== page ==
Edwards close-herded the black-eyed girl till supper time. Not a one of us got a dance with her even. Mouse admitted next day, as we rode home, that he squeezed her hand several times in the grand right and left, just to show her that she had other admirers, that she needn’t throw herself away on any one fellow, but it was no go. After supper Billy corralled her in a corner, she seeming willing, and stuck to her until her brother took her home nigh daylight.
Jack got us boys pardners for every dance. He proved himself clean strain that night, the whitest little Injun on the reservation. We knocked off dancing about midnight and had supper,—good coffee with no end of way-up fine chuck. We ate as we danced, heartily. Supper over, the dance went on full blast. About two o’clock in the morning, the wire edge was well worn off the revelers, and they showed signs of weariness. Miller, noticing it, ordered the Indian war-dance as given by the Cheyennes. That aroused every one and filled the sets instantly. The fiddlers caught the inspiration and struck into “Sift the Meal and save the Bran.” In every grand right and left, we ki-yied as we had witnessed Lo in the dance on festive occasions. At the end of every change, we gave a war-whoop, some of the girls joining in, that would have put to shame any son of the Cheyennes.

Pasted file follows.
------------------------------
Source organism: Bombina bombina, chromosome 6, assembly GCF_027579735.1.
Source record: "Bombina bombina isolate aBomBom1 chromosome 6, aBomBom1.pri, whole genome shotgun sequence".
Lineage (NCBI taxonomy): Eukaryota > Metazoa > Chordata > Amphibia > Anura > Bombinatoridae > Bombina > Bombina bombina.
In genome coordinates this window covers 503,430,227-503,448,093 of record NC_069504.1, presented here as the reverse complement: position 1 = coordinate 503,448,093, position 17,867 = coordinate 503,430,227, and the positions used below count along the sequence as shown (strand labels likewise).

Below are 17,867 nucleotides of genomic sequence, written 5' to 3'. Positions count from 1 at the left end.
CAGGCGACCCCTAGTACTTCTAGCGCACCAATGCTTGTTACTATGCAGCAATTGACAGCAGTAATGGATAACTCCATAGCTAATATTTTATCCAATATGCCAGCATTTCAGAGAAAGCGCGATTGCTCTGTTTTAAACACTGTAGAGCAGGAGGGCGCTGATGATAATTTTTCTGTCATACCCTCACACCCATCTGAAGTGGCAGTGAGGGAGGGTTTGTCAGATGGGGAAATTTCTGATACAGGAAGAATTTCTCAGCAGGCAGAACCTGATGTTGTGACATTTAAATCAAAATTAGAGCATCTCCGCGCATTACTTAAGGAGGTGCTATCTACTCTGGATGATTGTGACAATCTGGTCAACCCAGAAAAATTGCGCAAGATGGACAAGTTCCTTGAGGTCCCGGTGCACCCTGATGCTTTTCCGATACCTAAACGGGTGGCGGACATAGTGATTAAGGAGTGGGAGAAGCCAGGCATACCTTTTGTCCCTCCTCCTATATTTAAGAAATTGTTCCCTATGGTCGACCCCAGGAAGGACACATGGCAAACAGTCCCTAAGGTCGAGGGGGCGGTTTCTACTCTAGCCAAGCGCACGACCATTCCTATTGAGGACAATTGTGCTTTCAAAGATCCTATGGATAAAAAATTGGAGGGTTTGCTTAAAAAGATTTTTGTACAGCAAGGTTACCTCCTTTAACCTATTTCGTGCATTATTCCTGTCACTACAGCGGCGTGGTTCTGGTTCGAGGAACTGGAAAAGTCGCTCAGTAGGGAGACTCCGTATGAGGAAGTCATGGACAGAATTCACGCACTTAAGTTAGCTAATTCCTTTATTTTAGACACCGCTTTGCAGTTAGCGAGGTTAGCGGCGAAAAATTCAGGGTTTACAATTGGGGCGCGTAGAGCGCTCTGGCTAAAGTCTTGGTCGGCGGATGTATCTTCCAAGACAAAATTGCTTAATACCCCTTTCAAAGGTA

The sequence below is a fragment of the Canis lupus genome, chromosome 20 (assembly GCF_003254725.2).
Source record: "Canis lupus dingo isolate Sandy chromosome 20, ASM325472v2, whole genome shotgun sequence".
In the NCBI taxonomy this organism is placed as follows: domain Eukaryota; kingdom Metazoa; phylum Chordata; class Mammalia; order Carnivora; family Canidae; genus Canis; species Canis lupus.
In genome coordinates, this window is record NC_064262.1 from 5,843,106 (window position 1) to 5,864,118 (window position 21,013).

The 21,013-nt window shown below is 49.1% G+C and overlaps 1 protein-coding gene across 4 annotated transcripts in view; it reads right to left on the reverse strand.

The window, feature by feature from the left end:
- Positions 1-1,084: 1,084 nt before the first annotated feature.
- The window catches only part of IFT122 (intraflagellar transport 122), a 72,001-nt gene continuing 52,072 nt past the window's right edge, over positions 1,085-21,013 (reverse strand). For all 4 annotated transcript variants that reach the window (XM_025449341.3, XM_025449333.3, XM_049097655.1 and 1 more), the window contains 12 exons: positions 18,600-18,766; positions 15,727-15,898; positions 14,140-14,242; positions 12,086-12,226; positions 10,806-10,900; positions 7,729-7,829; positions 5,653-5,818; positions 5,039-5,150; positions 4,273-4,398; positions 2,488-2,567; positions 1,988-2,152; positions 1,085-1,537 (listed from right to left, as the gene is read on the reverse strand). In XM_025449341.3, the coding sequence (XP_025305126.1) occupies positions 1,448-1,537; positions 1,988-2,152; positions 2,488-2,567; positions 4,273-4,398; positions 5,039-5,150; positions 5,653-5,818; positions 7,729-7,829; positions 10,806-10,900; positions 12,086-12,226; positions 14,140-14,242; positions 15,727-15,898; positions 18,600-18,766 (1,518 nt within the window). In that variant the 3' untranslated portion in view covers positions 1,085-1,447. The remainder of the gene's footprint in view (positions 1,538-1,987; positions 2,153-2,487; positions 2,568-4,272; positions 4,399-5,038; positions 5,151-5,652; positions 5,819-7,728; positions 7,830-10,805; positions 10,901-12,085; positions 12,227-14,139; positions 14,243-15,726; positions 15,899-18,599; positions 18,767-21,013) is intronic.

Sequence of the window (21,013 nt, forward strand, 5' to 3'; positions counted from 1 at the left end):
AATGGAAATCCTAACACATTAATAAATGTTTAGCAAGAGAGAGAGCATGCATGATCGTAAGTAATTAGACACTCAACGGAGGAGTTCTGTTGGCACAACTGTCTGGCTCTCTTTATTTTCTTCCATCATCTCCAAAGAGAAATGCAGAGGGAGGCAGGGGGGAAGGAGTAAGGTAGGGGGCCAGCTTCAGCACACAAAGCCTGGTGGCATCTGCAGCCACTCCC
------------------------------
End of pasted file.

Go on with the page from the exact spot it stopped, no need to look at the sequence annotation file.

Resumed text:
It was daybreak when the dance ended and the guests departed. Though we had brought our blankets with us, no one thought of sleeping. Our cook and one of the girls got breakfast. The bride offered to help, but we wouldn’t let her turn her hand. At breakfast we discussed the incidents of the night previous, and we all felt that we had done the occasion justice.
A QUESTION OF POSSESSION
Along in the 80’s there occurred a question of possession in regard to a brand of horses, numbering nearly two hundred head. Courts had figured in former matters, but at this time they were not appealed to, owing to the circumstances. This incident occurred on leased Indian lands unprovided with civil courts,—in a judicial sense, “No-Man’s-Land.” At this time it seemed that might graced the woolsack, while on one side Judge Colt cited his authority, only to be reversed by Judge Parker, breech-loader, short-barreled, a full-choke ten bore. The clash of opinions between these two eminent western authorities was short, determined, and to the point.
A man named Gray had settled in one of the northwest counties in Texas while it was yet the frontier, and by industry and economy of himself and family had established a comfortable home. As a ranchman he had raised the brand of horses in question. The history of this man is somewhat obscured before his coming to Texas. But it was known and admitted that he was a bankrupt, on account of surety debts which he was compelled to pay for friends in his former home in Kentucky. Many a good man had made similar mistakes before him. His neighbors spoke well of him in Texas, and he was looked upon as a good citizen in general.